The owner of a local creative haven has opened up about her journey from picking up a needle as a child to teaching and now mesmerising islanders with quirky and fantastical creations in her shop.
"You have got to be brave and a lot of people are scared to be. I never thought I would have a sewing shop, it never came into the equation,” Rachel Concannon says.
While she picked up her first needle at around three or four years old, the textile artist once dreamed of working in the kitchen.
“I cooked and sewed since I can remember,” she recalls. “I always wanted to cook, I made all those beautifully decorated dishes.”
Yet, when you listen to Rachel talk with such enthusiasm about threads, fabrics, the wonders of computerised sewing machines, and the freedom of being creative, it’s hard to imagine a more fitting career for her, even though the road to it took many twists and turns.
After studying Home Economics at college, Rachel went into a teaching degree in textiles and cooking in Bath. Even though she confesses she didn’t want to teach, Rachel worked at Jersey College for Girls for a few years before setting up a sandwich bar in Halkett Street. When she returned to JCG and teaching, she eventually became Head of Textile ‘A’ Level.
But six years ago, she left her teaching career behind after 14 years to set up Rachel’s Textiles Studios in La Colomberie in what used to be a movie café.
“I took this on, it was a huge stress, I hardly had any money, there was nothing in it and I did not have a clear idea of what to do,” Rachel says. “The feeling of being your own boss, it’s bliss, but it’s hard work.”
In addition to being Rachel’s creative haven, the shop also serves as a classroom for her many students.
Surrounded by rolls of colourful fabrics, bobbins of bright thread and any sewing accessory you can think of, Rachel looks perfectly at ease.
“It’s a sewing shop except I made it quirky, I put my own stamp on it,” she says. “It’s calming, it has space, it has the most amazing feeling in it, everyone loves the ambiance!”
Dotted around the space are some of Rachel’s own creations. From the clothes and day-to-day accessories such as cushions, bags and bunting to the designs of a quirkier type, such as a toadstool, a cactus, fairy dolls, llamas and a mermaid; all have a fairy-like quality. Sewn with bright threads, they look positively enchanted.
There are also several mesmerising women, reminiscent of magazine covers, flaunting their flamboyant hair and glamourous outfits in hoops and cards.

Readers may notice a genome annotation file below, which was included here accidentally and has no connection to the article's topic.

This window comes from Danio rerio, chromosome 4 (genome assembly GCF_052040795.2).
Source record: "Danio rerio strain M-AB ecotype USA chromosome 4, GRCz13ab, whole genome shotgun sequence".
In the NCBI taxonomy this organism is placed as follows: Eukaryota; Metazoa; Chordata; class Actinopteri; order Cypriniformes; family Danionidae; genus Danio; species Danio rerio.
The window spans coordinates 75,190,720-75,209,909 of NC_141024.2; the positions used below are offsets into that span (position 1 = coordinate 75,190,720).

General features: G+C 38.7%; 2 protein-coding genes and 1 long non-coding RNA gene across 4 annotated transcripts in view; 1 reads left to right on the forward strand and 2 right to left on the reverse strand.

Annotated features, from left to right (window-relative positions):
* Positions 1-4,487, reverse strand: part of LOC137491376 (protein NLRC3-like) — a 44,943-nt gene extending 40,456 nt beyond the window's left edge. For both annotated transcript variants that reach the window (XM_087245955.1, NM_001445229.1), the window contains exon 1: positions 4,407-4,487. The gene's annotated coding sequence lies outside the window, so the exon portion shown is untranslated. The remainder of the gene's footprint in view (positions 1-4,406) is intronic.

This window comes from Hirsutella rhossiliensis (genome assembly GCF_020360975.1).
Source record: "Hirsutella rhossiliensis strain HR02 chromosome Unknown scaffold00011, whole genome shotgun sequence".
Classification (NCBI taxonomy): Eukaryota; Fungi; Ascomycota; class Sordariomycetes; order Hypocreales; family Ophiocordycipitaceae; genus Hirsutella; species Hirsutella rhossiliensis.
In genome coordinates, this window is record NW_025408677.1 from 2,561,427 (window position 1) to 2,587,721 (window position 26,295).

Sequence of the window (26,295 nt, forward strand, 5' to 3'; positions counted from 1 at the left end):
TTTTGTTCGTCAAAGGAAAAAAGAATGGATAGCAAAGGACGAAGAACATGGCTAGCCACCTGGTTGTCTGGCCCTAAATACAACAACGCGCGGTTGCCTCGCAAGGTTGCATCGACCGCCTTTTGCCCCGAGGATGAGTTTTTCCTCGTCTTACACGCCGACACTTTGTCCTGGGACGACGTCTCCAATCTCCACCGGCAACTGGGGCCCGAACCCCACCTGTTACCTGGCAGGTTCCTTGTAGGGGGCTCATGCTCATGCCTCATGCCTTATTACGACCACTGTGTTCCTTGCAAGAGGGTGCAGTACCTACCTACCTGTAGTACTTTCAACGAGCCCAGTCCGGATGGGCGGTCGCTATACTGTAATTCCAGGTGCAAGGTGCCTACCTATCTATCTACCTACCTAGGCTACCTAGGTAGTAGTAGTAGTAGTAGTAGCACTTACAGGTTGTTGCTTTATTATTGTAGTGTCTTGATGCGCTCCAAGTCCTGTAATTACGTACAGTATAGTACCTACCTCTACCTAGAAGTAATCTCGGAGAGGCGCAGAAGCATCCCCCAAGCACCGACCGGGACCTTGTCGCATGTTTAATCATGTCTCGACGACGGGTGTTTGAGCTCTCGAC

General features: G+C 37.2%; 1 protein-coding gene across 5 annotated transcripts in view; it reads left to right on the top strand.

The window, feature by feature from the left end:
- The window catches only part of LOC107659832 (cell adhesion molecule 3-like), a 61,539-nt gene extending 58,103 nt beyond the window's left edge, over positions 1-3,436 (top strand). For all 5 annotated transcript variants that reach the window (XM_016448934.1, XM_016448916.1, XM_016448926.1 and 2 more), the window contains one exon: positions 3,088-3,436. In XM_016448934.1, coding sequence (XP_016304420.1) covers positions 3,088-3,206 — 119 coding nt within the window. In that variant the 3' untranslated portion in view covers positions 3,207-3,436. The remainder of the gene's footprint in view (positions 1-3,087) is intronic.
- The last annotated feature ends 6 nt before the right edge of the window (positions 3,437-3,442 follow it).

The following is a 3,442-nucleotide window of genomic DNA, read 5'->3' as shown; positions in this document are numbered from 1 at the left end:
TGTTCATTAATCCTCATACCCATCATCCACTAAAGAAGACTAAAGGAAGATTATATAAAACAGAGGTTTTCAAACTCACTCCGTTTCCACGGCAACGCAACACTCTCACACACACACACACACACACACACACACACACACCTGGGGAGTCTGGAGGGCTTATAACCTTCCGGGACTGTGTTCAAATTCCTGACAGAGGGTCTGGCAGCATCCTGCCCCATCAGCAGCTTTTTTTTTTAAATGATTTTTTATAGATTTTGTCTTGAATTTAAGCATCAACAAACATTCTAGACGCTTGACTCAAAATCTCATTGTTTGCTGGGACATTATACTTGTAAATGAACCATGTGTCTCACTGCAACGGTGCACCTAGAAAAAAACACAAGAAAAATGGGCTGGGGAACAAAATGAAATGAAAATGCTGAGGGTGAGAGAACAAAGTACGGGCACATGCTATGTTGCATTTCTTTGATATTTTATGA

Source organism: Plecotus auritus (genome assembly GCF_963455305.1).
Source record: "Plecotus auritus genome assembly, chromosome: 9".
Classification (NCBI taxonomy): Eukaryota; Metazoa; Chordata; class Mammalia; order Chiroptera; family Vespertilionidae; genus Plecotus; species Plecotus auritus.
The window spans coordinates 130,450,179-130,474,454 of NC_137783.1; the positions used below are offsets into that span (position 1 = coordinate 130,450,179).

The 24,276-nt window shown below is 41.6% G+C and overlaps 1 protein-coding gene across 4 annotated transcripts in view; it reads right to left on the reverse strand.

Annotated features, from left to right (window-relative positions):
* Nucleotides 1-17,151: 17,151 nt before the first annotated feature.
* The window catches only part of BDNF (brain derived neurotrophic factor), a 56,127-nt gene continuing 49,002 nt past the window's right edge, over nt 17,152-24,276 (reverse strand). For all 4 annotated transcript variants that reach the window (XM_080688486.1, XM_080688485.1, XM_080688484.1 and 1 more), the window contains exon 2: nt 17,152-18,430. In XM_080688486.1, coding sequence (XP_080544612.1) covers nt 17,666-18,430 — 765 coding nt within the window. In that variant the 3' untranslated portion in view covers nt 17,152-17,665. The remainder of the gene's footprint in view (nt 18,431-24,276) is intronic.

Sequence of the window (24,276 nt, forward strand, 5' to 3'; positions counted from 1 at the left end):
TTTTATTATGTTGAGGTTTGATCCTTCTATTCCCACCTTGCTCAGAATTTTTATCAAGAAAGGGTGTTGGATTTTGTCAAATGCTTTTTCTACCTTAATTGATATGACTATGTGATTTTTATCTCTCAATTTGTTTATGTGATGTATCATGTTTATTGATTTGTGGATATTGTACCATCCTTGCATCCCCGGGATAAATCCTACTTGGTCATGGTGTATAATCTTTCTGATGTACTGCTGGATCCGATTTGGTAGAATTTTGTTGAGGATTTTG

“I always loved the fashion, but I was not very fashionable,” Rachel says laughing. “I always had to make my own clothes. It’s just the fashion, gorgeous ladies with lip stick, beautiful clothes and great hair.”
While she still makes her own clothes, Rachel enjoys projects that enable her to let her creativity shine, using scraps of thread and fabric.
“I’m really happy doing both, I do proper household sewing and then I need to lose myself in the sort of bonkers things,” she says. “I love the texture, the feeling and messy threads. I can’t get enough of scrap threads!”
“It’s wild, it’s the freedom of being free. You have got to be brave and a lot of people are scared to be, I do not care. This is all me, it’s all my vision, it’s been brilliant.”
While she never believed she was an artist, Rachel now sees the value in her skilful work.
“I always had that doubt, but I know now,” she says. “If you are told you are not good enough you believe it.”
Looking back on her journey, Rachel says “it was meant to be”. Owning a shop was in her genes – her grandmother ran a tobacco shop in St. Helier – while her artist father passed on the “madness of creation.” Rachel’s sister has also embraced her creative side, which she expresses with paint - not on canvas, but on seashells and stones at Jo’s Painted Pebbles.
Meanwhile, Rachel says her teaching experience enables her to pass on her experience and knowledge to the many islanders who want to learn how to sew.
“I love it,” she says. “I come to work with joy in my heart, I never come thinking I do not want to be here. It’s something huge, I am so blessed.”
This article first appeared in Connect Magazine, which you can read here.
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